The timeliness of a post-conviction petition is jurisdictional. Commonwealth v. Hernandez , 79 A.3d 649, 651 (Pa. Super. 2013). Generally, a petition for relief under the PCRA, including a second or subsequent petition, must be filed within one year of the date the judgment of sentence is final, unless the petition alleges and the petitioner proves one of the three exceptions to the time limitations for filing the petition set forth in Section 9545(b) of the statute. See 42 Pa.C.S. § 9545(b). Here, the PCRA court concluded that it lacked jurisdiction over Jones's third PCRA petition, because the petition was untimely and failed to satisfy an exception to the PCRA's time bar.

The three exceptions to the timeliness requirement are:

(i) the failure to raise the claim previously was the result of interference by government officials with the presentation of the claim in violation of the Constitution or laws of this Commonwealth or the Constitution or laws of the United States;
(ii) the facts upon which the claim is predicated were unknown to the petitioner and could not have been ascertained by the exercise of due diligence; or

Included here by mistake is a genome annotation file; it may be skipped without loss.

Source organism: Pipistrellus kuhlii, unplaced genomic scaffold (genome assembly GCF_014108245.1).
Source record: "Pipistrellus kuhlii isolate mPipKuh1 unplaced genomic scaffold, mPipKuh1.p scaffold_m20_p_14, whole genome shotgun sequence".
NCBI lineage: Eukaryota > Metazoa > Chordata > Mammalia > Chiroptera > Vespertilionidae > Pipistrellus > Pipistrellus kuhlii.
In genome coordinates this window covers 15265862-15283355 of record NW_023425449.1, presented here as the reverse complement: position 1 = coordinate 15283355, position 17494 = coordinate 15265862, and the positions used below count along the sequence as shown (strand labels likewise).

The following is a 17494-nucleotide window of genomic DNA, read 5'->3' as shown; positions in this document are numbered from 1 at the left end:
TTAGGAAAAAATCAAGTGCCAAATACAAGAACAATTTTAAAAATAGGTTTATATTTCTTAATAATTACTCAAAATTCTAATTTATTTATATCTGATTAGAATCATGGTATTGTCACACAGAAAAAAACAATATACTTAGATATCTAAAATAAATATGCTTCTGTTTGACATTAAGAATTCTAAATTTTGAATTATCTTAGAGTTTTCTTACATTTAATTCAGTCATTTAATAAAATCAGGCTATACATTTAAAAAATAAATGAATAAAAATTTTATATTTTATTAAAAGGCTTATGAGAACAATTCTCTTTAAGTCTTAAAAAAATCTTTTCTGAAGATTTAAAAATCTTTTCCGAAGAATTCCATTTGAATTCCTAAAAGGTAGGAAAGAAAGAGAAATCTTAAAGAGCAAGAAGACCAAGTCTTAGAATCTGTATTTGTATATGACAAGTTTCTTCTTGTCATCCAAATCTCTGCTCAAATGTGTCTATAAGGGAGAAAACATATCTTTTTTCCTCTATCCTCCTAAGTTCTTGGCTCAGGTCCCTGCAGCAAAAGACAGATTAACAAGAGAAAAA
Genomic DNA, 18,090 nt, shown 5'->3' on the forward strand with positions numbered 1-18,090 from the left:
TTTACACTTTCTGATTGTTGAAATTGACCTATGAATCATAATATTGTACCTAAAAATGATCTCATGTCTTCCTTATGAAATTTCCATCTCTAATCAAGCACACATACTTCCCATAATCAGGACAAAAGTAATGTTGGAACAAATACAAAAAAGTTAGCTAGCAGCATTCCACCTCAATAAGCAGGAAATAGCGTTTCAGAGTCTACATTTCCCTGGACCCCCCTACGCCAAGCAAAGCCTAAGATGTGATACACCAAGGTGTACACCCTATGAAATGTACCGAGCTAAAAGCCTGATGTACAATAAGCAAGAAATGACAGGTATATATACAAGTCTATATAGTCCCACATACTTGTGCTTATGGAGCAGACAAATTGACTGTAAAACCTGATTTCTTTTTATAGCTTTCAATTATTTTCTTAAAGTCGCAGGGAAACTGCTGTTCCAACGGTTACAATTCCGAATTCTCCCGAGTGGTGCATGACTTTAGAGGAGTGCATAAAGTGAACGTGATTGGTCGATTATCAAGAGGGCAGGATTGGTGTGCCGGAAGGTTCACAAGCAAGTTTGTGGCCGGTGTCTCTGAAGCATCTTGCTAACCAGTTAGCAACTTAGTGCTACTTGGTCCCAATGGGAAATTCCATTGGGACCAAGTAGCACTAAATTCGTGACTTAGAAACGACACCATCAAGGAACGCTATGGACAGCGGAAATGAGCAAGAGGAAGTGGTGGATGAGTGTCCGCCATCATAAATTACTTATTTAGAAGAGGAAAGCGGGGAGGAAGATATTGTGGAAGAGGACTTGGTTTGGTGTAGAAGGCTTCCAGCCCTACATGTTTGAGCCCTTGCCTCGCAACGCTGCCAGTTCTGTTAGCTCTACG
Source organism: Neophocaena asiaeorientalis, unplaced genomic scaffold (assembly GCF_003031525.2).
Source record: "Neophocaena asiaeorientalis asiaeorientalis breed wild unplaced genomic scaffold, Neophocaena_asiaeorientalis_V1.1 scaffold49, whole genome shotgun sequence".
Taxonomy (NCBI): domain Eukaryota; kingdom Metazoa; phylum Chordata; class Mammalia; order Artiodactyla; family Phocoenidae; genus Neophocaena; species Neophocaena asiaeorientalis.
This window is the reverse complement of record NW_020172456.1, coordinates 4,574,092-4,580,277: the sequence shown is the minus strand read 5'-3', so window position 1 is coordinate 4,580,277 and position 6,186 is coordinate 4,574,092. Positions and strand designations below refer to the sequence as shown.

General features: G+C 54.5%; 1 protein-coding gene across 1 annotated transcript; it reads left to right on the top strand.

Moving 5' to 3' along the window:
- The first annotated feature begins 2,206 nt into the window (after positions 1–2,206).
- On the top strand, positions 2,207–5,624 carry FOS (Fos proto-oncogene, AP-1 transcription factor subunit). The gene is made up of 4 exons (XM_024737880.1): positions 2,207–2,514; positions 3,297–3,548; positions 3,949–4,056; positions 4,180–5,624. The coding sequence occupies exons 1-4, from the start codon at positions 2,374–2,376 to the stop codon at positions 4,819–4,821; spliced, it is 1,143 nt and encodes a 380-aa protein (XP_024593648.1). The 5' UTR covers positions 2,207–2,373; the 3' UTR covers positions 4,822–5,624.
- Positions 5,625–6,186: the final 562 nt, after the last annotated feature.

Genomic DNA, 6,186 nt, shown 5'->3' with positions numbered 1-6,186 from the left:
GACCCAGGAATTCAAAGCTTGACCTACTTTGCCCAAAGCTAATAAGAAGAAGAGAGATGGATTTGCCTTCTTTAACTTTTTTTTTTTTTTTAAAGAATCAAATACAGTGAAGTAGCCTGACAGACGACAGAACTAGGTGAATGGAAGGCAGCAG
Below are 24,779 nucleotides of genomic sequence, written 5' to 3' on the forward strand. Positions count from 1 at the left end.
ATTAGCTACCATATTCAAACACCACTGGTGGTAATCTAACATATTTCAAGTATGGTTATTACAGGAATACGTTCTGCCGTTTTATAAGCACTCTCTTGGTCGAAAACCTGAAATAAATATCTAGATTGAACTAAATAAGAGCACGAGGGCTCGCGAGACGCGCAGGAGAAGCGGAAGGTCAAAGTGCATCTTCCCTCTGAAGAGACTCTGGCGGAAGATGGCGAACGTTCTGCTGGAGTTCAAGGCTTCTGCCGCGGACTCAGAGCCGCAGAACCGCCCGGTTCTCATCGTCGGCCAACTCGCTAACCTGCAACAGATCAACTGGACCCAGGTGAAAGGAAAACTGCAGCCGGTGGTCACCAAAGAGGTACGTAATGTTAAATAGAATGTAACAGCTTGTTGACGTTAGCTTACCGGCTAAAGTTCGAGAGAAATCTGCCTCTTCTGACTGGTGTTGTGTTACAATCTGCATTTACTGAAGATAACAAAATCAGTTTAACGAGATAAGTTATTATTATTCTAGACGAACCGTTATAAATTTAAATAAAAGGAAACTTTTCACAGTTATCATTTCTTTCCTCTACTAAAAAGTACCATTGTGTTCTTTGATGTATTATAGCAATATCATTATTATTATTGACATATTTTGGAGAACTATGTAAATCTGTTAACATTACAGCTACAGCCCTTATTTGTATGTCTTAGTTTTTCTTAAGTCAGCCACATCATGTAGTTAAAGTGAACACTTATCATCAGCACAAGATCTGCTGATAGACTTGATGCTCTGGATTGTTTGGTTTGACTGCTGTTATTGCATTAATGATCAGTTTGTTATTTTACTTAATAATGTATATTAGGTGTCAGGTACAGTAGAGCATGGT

(iii) the right asserted is a constitutional right that was recognized by the Supreme Court of the United States or the Supreme Court of Pennsylvania after the time period provided in this section and has been held by that court to apply retroactively.


Jones's judgment of sentence became final on December 16, 2002, 30 days after this Court affirmed. See Pa.R.A.P. 1113. Jones thus had one year thereafter to file a PCRA petition - i.e., until December 16, 2003. 42 Pa.C.S. § 9545(b)(1). Jones filed the current petition on July 4, 2017, over 14 years late. Therefore, Jones's petition was patently untimely.

The thirtieth day after November 14, 2002, was Saturday, December 14, 2002. Therefore, Jones had until the next business day, Monday, December 16, 2002, to file a timely petition. See 1 Pa.C.S. § 1908. --------